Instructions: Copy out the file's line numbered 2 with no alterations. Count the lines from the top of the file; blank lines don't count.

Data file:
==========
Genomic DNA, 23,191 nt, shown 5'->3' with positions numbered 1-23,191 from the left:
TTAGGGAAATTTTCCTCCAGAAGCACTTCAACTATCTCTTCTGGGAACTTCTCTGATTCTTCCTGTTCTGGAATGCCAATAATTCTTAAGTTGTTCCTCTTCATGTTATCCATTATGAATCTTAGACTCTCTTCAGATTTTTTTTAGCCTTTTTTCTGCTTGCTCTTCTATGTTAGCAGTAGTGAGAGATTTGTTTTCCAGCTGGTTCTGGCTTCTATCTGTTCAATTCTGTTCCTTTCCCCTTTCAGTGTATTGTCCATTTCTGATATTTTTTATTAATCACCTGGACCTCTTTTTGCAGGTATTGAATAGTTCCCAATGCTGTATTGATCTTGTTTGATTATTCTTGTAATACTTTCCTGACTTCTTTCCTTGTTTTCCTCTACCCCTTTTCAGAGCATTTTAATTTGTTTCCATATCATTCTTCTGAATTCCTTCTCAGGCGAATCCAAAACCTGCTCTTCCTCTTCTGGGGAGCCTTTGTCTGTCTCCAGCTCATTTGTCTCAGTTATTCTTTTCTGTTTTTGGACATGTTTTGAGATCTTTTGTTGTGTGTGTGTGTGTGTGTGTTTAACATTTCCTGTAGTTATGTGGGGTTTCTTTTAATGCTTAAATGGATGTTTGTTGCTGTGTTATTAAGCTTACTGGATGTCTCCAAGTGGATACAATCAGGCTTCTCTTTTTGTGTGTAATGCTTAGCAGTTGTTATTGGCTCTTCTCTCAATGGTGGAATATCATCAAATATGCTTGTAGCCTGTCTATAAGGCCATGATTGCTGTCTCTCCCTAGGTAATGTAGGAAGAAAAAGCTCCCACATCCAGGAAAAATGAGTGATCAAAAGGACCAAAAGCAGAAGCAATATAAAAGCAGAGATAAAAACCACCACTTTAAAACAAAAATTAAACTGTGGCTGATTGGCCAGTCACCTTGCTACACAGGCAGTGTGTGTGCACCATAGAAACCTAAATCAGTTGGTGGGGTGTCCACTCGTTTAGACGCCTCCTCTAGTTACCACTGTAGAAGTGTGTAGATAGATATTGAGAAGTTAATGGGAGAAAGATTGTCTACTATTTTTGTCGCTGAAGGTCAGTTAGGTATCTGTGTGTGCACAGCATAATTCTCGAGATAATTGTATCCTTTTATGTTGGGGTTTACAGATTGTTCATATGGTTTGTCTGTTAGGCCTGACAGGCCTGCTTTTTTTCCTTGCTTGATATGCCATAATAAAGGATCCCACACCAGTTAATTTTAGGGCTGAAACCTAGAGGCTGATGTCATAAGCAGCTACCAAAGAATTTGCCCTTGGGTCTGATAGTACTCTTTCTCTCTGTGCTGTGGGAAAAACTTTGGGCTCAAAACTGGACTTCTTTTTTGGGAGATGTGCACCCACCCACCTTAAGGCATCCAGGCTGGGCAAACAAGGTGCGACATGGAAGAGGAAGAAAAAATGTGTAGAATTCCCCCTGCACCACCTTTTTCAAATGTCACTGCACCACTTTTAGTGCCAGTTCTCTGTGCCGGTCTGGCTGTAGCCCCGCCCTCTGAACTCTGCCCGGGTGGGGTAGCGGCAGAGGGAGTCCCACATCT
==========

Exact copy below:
TTAGGGAAATTTTCCTCCAGAAGCACTTCAACTATCTCTTCTGGGAACTTCTCTGATTCTTCCTGTTCTGGAATGCCAATAATTCTTAAGTTGTTCCTCTTCATGTTATCCATTATGAATCTTAGACTCTCTTCAGATTTTTTTTAGCCTTTTTTCTGCTTGCTCTTCTATGTTAGCAGTAGTGAGAGATTTGTTTTCCAGCTGGTTCTGGCTTCTATCTGTTCAATTCTGTTCCTTTCCCCTTTCAGTGTATTGTCCATTTCTGATATTTTTTATTAATCACCTGGACCTCTTTTTGCAGGTATTGAATAGTTCCCAATGCTGTATTGATCTTGTTTGATTATTCTTGTAATACTTTCCTGACTTCTTTCCTTGTTTTCCTCTACCCCTTTTCAGAGCATTTTAATTTGTTTCCATATCATTCTTCTGAATTCCTTCTCAGGCGAATCCAAAACCTGCTCTTCCTCTTCTGGGGAGCCTTTGTCTGTCTCCAGCTCATTTGTCTCAGTTATTCTTTTCTGTTTTTGGACATGTTTTGAGATCTTTTGTTGTGTGTGTGTGTGTGTGTGTTTAACATTTCCTGTAGTTATGTGGGGTTTCTTTTAATGCTTAAATGGATGTTTGTTGCTGTGTTATTAAGCTTACTGGATGTCTCCAAGTGGATACAATCAGGCTTCTCTTTTTGTGTGTAATGCTTAGCAGTTGTTATTGGCTCTTCTCTCAATGGTGGAATATCATCAAATATGCTTGTAGCCTGTCTATAAGGCCATGATTGCTGTCTCTCCCTAGGTAATGTAGGAAGAAAAAGCTCCCACATCCAGGAAAAATGAGTGATCAAAAGGACCAAAAGCAGAAGCAATATAAAAGCAGAGATAAAAACCACCACTTTAAAACAAAAATTAAACTGTGGCTGATTGGCCAGTCACCTTGCTACACAGGCAGTGTGTGTGCACCATAGAAACCTAAATCAGTTGGTGGGGTGTCCACTCGTTTAGACGCCTCCTCTAGTTACCACTGTAGAAGTGTGTAGATAGATATTGAGAAGTTAATGGGAGAAAGATTGTCTACTATTTTTGTCGCTGAAGGTCAGTTAGGTATCTGTGTGTGCACAGCATAATTCTCGAGATAATTGTATCCTTTTATGTTGGGGTTTACAGATTGTTCATATGGTTTGTCTGTTAGGCCTGACAGGCCTGCTTTTTTTCCTTGCTTGATATGCCATAATAAAGGATCCCACACCAGTTAATTTTAGGGCTGAAACCTAGAGGCTGATGTCATAAGCAGCTACCAAAGAATTTGCCCTTGGGTCTGATAGTACTCTTTCTCTCTGTGCTGTGGGAAAAACTTTGGGCTCAAAACTGGACTTCTTTTTTGGGAGATGTGCACCCACCCACCTTAAGGCATCCAGGCTGGGCAAACAAGGTGCGACATGGAAGAGGAAGAAAAAATGTGTAGAATTCCCCCTGCACCACCTTTTTCAAATGTCACTGCACCACTTTTAGTGCCAGTTCTCTGTGCCGGTCTGGCTGTAGCCCCGCCCTCTGAACTCTGCCCGGGTGGGGTAGCGGCAGAGGGAGTCCCACATCT